When the Dubois investigation turns up an unexpected connection to the Russian mob, Luna finds herself heading down a terrifying path of no return. Soon she is held captive by the very evil she hunts—one that reaches far across the borders of Nocturne City to the seedy brothels of Europe and beyond. Now, with street smarts, seduction, and a sixth-sense for danger as her only weapons, Luna will enlist the help of her former lover Dmitri—who has his own reasons for bringing down this crime ring—and risk it all in the ultimate showdown.
About the Author
Caitlin Kittredge is the author of the Nocturne City and Black London series, as well as several short stories. She started writing novels at age 13, and after a few years writing screenplays, comic books and fan-fiction, she wrote Night Life, her debut novel. She is the proud owner of an English degree, two cats, a morbid imagination, a taste for black clothing, punk rock, and comic books. She's lucky enough to write full time and watches far too many trashy horror movies. She lives in Olympia, Washington.
Caitlin Kittredge is the author of the Nocturne City and Black London series, as well as several short stories. She started writing novels at age 13, and after a few years writing screenplays, comic books and fan-fiction, she wrote Night Life, her debut novel. She is the proud owner of an English degree, two cats, a morbid imagination, a taste for black clothing, punk rock, and comic books. She’s lucky enough to write full time and watches far too many trashy horror movies. She lives in Olympia, Washington.
Read an Excerpt
By Caitlin Kittredge
St. Martin's PressCopyright © 2010 Caitlin Kittredge
All rights reserved.
When you're a cop, you learn fast that any attempt at a nice evening out can and will be spoiled by a dead body.
The restaurant was Macpherson's, an upscale steakhouse with medium-rare walls and décor made of antlers, and my dining partner was Agent Will Fagin, Bureau of Alcohol, Tobacco, and Firearms. More than just my dining partner, really ... I guessed that William Fagin was, after six months of steady dating, my boyfriend.
I don't do well with the boyfriend/girlfriend designation, but we went out on too many dates to be friends with benefits and stayed in too often to be friends, period.
Will smiled at me over his porterhouse. He had a great smile. Great everything, if you wanted to quantify it — forty years ago he would have been staring back at me from a movie-house poster. Thick blond hair, dancing black eyes, a long skinny frame that belied strength and manly prowess and all of that stuff that women supposedly swoon over in a boyfriend.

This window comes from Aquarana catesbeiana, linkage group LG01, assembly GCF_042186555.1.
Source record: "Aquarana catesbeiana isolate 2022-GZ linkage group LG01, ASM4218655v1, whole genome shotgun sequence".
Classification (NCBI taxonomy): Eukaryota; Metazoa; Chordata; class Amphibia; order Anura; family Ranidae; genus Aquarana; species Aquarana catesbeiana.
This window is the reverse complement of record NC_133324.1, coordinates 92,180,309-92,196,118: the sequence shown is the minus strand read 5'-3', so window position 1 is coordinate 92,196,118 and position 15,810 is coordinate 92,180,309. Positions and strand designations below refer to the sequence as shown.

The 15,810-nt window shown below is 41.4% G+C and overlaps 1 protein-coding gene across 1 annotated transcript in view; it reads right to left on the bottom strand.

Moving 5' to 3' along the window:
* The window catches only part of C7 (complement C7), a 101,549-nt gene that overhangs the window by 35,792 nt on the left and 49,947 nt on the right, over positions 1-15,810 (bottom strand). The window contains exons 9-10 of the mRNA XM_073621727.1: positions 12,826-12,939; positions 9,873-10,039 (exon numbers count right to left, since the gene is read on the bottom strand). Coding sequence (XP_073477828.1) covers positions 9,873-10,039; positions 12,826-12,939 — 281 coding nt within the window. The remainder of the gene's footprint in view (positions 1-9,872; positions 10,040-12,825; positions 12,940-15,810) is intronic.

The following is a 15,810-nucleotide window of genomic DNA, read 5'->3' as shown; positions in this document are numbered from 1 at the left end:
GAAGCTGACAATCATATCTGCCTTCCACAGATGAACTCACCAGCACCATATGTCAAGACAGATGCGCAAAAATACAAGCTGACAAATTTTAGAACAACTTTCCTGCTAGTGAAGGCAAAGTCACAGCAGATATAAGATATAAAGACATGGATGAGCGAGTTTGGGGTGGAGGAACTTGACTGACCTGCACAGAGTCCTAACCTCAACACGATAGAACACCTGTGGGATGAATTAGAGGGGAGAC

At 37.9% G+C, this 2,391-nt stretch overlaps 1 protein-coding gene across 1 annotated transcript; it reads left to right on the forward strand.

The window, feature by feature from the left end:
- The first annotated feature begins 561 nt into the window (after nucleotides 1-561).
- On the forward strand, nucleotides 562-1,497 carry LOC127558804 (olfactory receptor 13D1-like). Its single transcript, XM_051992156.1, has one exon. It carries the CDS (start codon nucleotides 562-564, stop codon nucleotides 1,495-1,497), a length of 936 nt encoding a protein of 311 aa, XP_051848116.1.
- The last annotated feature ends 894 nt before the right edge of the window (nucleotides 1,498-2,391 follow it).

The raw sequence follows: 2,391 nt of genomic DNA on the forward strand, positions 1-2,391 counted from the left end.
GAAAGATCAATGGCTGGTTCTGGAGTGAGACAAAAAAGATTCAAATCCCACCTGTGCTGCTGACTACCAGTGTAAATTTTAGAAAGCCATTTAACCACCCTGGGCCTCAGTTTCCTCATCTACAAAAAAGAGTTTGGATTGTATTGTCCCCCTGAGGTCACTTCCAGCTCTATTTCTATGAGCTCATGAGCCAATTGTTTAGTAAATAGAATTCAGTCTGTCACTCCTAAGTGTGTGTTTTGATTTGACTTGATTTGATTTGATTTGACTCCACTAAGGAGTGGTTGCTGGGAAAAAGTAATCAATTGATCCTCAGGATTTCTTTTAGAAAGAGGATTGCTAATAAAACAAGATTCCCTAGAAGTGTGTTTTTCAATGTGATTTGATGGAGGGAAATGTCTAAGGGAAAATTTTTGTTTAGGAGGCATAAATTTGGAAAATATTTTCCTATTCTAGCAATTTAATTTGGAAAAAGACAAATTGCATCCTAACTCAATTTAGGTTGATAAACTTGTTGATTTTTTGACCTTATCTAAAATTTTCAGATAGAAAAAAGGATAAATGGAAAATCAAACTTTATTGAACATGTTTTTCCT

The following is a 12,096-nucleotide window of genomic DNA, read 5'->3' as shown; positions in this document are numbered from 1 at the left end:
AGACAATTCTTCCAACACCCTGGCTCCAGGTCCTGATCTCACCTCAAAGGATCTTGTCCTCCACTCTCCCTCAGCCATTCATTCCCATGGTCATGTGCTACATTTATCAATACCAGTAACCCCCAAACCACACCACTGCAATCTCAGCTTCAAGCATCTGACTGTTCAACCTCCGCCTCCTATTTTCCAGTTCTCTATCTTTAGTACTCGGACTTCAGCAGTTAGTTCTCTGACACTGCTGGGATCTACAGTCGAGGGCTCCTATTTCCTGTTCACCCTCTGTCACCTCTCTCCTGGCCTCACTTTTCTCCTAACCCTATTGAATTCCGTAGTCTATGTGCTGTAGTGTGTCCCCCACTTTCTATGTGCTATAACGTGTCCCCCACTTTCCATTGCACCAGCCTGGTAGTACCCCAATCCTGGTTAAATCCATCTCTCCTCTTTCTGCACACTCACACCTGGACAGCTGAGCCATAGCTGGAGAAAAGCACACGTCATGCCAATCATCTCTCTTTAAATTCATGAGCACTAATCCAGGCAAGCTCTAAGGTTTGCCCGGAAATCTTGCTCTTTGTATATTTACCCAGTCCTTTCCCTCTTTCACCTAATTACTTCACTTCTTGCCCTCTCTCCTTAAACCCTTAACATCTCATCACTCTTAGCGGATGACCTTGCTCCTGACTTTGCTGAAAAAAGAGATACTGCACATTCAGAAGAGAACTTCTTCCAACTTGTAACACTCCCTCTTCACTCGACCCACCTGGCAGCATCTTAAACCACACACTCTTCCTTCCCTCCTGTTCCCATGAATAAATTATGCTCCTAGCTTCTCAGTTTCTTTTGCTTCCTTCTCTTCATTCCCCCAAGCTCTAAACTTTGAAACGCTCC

"I get something on my face?" he asked, running a hand along his mouth.
"No," I said. "Sorry."
Will's eyes gleamed. "You were staring at me like you're thinking hard. That never bodes well for me."
"I was just thinking about what this is," I said, gesturing with my napkin at the table, the near-empty wineglasses and the remains of my New York strip, the crumbs in the bread basket. Will held up his hand.
"Say no more. That what is this talk never ends in anything except me sleeping on a sofa, so I'm going to ask for the check and we're going to head back to your apartment and have great sex until we forget about this conversation."
I laughed, pulling Will's hand down and covering it with mine. "If you let me finish, I was going to say that for me, this is good. It's the first time it's been good — calm — since I was in high school, and I like it. Gods, you're neurotic sometimes."
Will turned my hand over, running his thumb along my palm. "The offer to go back to your apartment still stands, Lieutenant Wilder."
I was about to tell him that sounded like a fine idea when my BlackBerry chirped from inside my purse. As the lieutenant in charge of the Supernatural Crime Squad for the Nocturne City Police Department, I was never really off call. The brass liked me to show up at crime scenes, wave to the news cameras, prove to the plain humans of Nocturne City that their pet werewolf detective was on the job.
"Hold that thought," I told Fagin, praying it would just be a text message from my cousin Sunny and not an emergency call.
My luck is never that good. Code 187, Pier 16, Port of Nocturne, the message read. It came from Javier Batista, one of my detectives who had started picking up overtime and doing night shifts a few days a week.
"What's the word?" Fagin said, forkful of steak poised halfway to his mouth.
"Homicide down at the port," I said. "Batista wants me at the scene."